Last month: CNN reported that Russia would consider conducting a cyberattack on the US homeland if Moscow perceived that a US or NATO response to a potential Russian invasion of Ukraine "threatened [Russia's] long-term national security," according to a DHS intelligence bulletin obtained by CNN.

The Russian conflict could also have an impact on the spread of misinformation and disinformation in the US.

DHS intelligence chief John Cohen said that escalated tensions between Russia and Ukraine have the potential to exacerbate the threat environment in the US, particularly as it relates to Russian disinformation campaigns and "Active Measure techniques," referring to long-standing political warfare methods used by Russia. 

Russia has maintained a "sustained level of activity" related to disinformation campaigns and influence operations in the US, according to Cohen, who spoke earlier this month at a George Washington University Program on Extremism event. 

Previously, Russia's influence operations focused primarily on promoting narratives associated with Covid-19, the 2020 election and issues relating to immigration and race in the US.

As tension with Ukraine spiked, DHS observed an increase in the Russian promotion of narratives trying to lay the blame for the Ukraine crisis "at the feet of the US," he said.

6:58 p.m. ET, February 24, 2022

US Holocaust Museum condemns Putin's war pretext that Ukraine needs to be "denazified"

From CNN's Jonny Hallam

The United States Holocaust Memorial Museum strongly condemned Russian President Vladimir Putin's exploitation of Holocaust history as a pretext for war in Ukraine.

The museum said Thursday that in justifying Thursday's attack, "Vladimir Putin has misrepresented and misappropriated Holocaust history by claiming falsely that democratic Ukraine needs to be ‘denazified’.”

In a statement, the museum added that "equally groundless and egregious are his claims that Ukrainian authorities are committing ‘genocide’ as a justification for the invasion of Ukraine."

Putin, in an unscheduled televised address early on Thursday, made false claims about genocide perpetrated against ethnic Russians in eastern regions of Ukraine and declared an operation to "demilitarize and denazify Ukraine." 

"We strongly condemn this unprovoked attack and are greatly concerned about the loss of life. The Museum stands with the Ukrainian people, including the thousands of Holocaust survivors still living in the country," said Ambassador Stuart E. Eizenstat, the museum's chairman.

“These survivors are remnants of one of Europe’s largest pre-war Jewish populations that was almost completely decimated by the Germans in World War II. Having suffered terribly as victims of both Nazism and Communism, Ukrainians today are seeking to fulfill their democratic aspirations,” Eizenstat added.

6:42 p.m. ET, February 24, 2022

Zelensky says 137 Ukrainian soldiers have been killed since Russian invasion began

From CNN's Tim Lister and Oleksandra Ochman in Kyiv

Ukrainian President Volodymyr Zelensky said late Thursday that according to preliminary figures, at least 137 Ukrainian soldiers had been killed since the Russian invasion began early on Thursday, and 316 soldiers have been wounded.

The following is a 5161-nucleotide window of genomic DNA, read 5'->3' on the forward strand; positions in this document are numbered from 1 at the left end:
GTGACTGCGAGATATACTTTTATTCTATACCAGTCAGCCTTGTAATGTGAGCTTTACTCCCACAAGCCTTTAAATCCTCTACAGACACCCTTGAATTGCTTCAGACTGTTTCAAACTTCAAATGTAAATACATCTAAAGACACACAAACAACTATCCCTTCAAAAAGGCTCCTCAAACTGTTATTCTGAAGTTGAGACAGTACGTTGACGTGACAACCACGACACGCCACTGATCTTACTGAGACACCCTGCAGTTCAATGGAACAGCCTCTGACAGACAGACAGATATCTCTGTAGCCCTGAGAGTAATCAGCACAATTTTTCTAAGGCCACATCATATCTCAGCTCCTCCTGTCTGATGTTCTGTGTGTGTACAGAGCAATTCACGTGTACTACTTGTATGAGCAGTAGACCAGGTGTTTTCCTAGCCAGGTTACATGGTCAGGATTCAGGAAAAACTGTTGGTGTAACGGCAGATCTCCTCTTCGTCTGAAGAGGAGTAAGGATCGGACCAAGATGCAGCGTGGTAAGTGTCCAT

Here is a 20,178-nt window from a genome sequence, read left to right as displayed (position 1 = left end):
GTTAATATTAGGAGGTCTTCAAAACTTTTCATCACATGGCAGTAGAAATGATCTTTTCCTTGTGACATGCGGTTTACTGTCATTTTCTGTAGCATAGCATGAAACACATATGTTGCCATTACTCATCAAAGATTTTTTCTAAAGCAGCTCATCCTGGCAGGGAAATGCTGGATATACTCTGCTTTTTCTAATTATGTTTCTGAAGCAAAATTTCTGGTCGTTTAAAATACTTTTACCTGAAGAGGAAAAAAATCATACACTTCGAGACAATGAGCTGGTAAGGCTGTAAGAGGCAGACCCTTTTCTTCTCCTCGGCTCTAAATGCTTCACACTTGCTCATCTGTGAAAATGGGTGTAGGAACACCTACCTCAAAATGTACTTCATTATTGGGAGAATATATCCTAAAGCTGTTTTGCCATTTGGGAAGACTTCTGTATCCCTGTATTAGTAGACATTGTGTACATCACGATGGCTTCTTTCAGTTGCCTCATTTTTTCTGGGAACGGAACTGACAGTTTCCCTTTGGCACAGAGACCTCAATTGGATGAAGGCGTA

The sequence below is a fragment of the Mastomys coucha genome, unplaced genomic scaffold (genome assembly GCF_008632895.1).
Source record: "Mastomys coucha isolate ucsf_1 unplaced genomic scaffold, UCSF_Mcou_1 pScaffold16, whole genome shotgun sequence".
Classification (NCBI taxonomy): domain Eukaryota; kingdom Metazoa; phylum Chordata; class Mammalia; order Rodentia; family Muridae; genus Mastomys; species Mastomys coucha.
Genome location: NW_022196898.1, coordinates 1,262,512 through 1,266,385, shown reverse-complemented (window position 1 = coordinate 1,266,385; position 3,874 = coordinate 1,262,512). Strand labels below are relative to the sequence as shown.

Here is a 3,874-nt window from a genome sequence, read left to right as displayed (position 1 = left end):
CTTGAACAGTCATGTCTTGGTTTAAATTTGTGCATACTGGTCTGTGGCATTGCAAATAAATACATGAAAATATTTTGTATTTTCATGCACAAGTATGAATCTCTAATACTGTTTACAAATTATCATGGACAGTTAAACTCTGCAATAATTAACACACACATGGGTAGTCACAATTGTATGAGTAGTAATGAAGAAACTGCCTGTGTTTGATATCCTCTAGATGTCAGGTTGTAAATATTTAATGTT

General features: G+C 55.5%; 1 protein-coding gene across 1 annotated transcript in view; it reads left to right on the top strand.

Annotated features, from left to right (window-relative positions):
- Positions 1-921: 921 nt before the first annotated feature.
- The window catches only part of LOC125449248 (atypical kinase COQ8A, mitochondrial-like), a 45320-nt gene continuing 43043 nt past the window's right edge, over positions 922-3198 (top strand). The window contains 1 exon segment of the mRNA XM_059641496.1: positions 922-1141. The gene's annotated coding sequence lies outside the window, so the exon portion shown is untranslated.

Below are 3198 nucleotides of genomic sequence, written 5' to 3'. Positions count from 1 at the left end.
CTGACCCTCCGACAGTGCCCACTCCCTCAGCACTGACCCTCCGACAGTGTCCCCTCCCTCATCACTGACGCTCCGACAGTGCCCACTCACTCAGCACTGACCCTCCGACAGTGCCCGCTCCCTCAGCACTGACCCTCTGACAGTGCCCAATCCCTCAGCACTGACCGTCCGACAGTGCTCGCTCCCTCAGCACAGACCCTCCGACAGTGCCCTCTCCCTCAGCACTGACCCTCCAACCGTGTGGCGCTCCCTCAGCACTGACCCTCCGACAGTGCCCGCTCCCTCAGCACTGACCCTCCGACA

In a video message posted on his Facebook account, Zelensky said other states were “afraid” to support Ukraine’s accession to NATO. 

Sounding somber and looking tired, Zelensky went on: “Who is ready to guarantee Ukraine's accession to NATO? Honestly, everyone is afraid.” 
“I asked all the partners of the state if they are with us. They are with us, but they are not ready to take us into an alliance with them,” he said. 

“No matter how many conversations I had with foreign leaders, I heard a few things. The first is that we are supported. I am grateful to each state that helps us concretely, not just in words. But there is a second — we are left alone to defend our state. Who is ready to fight with us? Honestly — I do not see," Zelensky said.

“Today I asked the 27 leaders of Europe whether Ukraine will be in NATO, I asked directly. Everyone is afraid, does not answer. And we are not afraid, we are not afraid of anything,” Zelensky said. 

6:58 p.m. ET, February 24, 2022

Former US President Jimmy Carter condemns "unjust assault on the sovereignty of Ukraine"

From CNN's Josh Campbell

(Scott Cunningham/Getty Images/FILE)
(Scott Cunningham/Getty Images/FILE)

Former President Jimmy Carter has tweeted a statement on Russia’s invasion of Ukraine, saying it “threatens security in Europe and the entire world.”

“Russia’s unprovoked attack on Ukraine using military and cyber weapons violates international law and the fundamental human rights of the Ukrainian people. I condemn this unjust assault on the sovereignty of Ukraine that threatens security in Europe and the entire world, and I call on President Putin to halt all military action and restore peace. The United States and its allies must stand with the people of Ukraine in support of their right to peace, security, and self-determination," Carter said in the statement.


6:23 p.m. ET, February 24, 2022

US is ready to accept Ukrainian refugees fleeing invasion, White House says

From CNN's Allison Malloy

The US is ready to accept Ukrainian refugees and that the government is prepared to assist European countries neighboring Ukraine handle an increased inflow of refugees fleeing a Russian invasion, White House press secretary Jen Psaki said Thursday.

"We are," Psaki said when asked by CNN's MJ Lee whether the US was prepared to accept Ukrainian refugees, adding, "But we certainly expect that most if not the majority will want to go to Europe and neighboring countries. So, we are also working with European countries on what the needs are, where there is capacity. Poland, for example, where we are seeing an increasing flow of refugees over the last 24 hours."

She added, "We've been talking and engaging with Europeans about that for some time."

7:18 p.m. ET, February 24, 2022

Ukraine president says Russian sabotage groups have entered Kyiv

From CNN's Tim Lister in Kyiv

(Ukrainian President Volodymyr Zelensky/Facebook)
(Ukrainian President Volodymyr Zelensky/Facebook)

President Volodymyr Zelensky has said that he believes that Russian sabotage groups have entered the Ukrainian capital, Kyiv.

In a video statement late Thursday, Zelensky said:  "According to our information, the enemy marked me as target No. 1, my family, as target No. 2. They want to destroy Ukraine politically by destroying the head of state. We have information that enemy sabotage groups have entered Kyiv."

He added: "I am staying in the government quarter together with others."